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Season 9 - Episode 3

Writing Sanskrit Pronouns

20 min - Tutorial


Anuradha breaks down sanskrit pronouns into a grid to show us how the pronouns build on one another. We explore the first, second, and third person, as well as the singular, dual, and plural forms, and the masculine, feminine, and neuter genders in their written and transliterate forms.
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Mar 18, 2016
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Namaste and Swagatam dear friends, we have been looking at some vocabulary of Sanskrit, some words and one thing that became very evident is that when we are looking at Sanskrit nouns we have to take the gender into consideration. So all Sanskrit nouns are either masculine, feminine or neuter and that is the most important information that allows us to then use the word in the way we want to as the sentence builds. The next thing that we will look at are the pronouns and just like in English the pronoun is that word which is used to replace the noun. So when I say the man goes, when I use a pronoun it becomes he goes, the pronoun he replaces the man. Similarly we can say the woman comes or she comes where the word she replaces the word the woman telling you that it's the person doing the action.

Now in Sanskrit we have various kinds of pronouns. A small difference with the English language is that in English when you say he you have no idea whether it is that man over there or this man over here, there is no concept of distance in the word he itself. In Sanskrit however the pronoun for he far is saha and he near is a shaha. So when you hear the pronoun you also get an idea of the distance that noun or that object is or the person is from you. So as we proceed with the pronouns there are a few things that become important.

Just like in the English language you have the third person he, she or it or you have the second person you and the first person I, all of these in the singular case. Similarly in Sanskrit we have these three people that we are talking about. In Sanskrit the word for the person doing the action is puru shaha which person it is and we have the third person in English equivalent of the he, she or it. In Sanskrit gets the technical term pratamaha puru shaha which actually means first person. So it can be a little confusing but bear in mind that the pratamaha puru shaha, the first person in Sanskrit is actually the third person in English which is the he, she or it.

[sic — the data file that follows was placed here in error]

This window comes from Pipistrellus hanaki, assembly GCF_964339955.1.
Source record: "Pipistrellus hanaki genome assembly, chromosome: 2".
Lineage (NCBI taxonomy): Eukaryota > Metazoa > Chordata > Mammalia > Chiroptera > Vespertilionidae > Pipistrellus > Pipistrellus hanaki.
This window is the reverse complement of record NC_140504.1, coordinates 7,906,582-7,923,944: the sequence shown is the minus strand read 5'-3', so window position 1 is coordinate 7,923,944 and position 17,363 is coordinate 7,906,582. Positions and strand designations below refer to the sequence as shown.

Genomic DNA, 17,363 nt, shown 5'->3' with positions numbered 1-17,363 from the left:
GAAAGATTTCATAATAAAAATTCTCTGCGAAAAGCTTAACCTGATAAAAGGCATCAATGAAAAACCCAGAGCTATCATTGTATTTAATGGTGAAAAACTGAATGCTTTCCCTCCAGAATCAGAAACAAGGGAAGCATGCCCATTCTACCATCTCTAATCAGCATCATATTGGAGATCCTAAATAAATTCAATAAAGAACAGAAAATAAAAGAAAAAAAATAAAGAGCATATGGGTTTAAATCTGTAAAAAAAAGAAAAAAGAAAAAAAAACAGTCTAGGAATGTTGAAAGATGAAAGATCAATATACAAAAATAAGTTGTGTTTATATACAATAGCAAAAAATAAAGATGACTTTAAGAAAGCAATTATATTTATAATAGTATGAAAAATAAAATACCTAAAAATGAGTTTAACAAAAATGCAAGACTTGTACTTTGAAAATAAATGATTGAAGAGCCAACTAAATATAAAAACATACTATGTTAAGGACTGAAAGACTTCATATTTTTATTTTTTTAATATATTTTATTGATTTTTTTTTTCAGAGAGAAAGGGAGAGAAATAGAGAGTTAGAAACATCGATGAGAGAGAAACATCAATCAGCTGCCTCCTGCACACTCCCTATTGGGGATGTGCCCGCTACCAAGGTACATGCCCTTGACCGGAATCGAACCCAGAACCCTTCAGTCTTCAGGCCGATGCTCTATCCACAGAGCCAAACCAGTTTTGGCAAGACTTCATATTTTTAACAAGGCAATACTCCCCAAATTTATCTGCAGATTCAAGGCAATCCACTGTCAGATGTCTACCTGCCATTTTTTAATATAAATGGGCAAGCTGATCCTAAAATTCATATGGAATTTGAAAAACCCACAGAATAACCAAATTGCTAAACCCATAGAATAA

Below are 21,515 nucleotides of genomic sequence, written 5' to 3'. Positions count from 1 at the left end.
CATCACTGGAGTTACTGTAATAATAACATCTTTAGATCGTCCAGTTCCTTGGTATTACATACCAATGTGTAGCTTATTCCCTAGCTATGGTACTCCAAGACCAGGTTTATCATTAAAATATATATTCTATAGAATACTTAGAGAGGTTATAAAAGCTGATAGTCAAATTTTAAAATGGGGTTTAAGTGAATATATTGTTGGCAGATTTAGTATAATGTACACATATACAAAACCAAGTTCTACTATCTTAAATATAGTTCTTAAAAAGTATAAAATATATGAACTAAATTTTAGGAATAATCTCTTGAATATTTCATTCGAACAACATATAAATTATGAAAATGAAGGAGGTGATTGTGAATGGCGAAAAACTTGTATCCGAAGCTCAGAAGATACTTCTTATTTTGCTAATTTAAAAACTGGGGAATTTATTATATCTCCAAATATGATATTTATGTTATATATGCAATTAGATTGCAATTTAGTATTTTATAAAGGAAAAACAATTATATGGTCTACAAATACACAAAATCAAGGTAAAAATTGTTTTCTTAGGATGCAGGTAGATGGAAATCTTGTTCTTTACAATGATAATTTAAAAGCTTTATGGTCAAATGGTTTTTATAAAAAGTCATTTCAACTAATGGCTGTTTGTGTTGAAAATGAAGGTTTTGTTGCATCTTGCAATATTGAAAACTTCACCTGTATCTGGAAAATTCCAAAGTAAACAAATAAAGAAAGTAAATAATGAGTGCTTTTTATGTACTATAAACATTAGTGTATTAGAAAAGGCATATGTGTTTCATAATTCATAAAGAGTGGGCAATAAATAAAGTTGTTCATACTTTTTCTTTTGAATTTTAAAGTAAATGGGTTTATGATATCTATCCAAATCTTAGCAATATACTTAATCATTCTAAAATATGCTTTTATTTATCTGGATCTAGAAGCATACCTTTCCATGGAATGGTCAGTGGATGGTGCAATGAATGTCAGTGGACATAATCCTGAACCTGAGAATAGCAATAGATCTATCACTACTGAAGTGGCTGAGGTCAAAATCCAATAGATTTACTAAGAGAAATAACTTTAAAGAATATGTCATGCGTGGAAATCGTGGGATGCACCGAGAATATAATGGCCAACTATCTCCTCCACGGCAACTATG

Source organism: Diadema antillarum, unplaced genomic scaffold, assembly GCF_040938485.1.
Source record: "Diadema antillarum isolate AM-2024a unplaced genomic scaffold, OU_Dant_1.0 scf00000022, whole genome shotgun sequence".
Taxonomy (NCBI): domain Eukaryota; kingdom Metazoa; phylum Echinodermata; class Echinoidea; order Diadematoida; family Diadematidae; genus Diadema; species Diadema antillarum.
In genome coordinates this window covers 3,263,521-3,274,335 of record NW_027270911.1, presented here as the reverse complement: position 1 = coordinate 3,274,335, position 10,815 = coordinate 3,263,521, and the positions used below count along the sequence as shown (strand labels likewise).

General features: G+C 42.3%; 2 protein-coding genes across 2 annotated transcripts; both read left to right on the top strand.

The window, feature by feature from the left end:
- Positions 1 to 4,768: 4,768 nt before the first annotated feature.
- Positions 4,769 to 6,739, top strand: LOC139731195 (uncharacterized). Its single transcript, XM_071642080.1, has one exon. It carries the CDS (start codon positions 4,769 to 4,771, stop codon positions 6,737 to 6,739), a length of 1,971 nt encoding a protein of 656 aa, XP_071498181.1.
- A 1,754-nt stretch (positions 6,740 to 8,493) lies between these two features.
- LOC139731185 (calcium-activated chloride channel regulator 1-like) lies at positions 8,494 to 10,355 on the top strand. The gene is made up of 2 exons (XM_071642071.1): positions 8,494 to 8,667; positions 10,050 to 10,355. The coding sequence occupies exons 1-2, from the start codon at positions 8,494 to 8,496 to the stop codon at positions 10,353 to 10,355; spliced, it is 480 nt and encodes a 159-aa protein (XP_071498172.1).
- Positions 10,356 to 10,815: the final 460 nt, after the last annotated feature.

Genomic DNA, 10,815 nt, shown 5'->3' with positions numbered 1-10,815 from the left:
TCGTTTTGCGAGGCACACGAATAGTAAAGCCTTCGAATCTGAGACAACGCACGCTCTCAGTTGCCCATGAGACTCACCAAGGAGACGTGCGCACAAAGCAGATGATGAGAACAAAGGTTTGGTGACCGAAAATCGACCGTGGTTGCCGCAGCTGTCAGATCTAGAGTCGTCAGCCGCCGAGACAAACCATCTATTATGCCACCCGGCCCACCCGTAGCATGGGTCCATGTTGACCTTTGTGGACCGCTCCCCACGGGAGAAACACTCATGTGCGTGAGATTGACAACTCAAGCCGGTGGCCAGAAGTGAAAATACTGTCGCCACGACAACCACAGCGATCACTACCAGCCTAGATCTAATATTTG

Then we move on to the second person or you and there is a you formal and a you informal in Sanskrit. The normal arrangement of pronouns does not take the you formal into consideration. So for the moment you keep it out it is just the you informal and that is the madhyama puru shaha or the middle person and the root for that is you shmad. Just like the root for the third person is tad, you shmad, you hear the you in it that helps to remember the word and then we have the first person or I but in Sanskrit the technical term is uttamapuru shaha, the best person. You are not surprised why, are you?

There we are and the root is asmad. You will see where that root comes into play when we see the different forms of the pronouns and then like I mentioned we have the you formal. In the classes that we will do together I will be presenting this particular pronoun because it helps to facilitate the way we use the verbs later on. So just for our own knowledge we will also be using quite a lot of the bhavat or you formal and this comes in the masculine as bhavan, in the feminine it becomes bhavati. So what we have seen are the different persons in the pronouns, the third person of the English which has a masculine, a feminine and a neuter, second person and the first person as well as the you formal.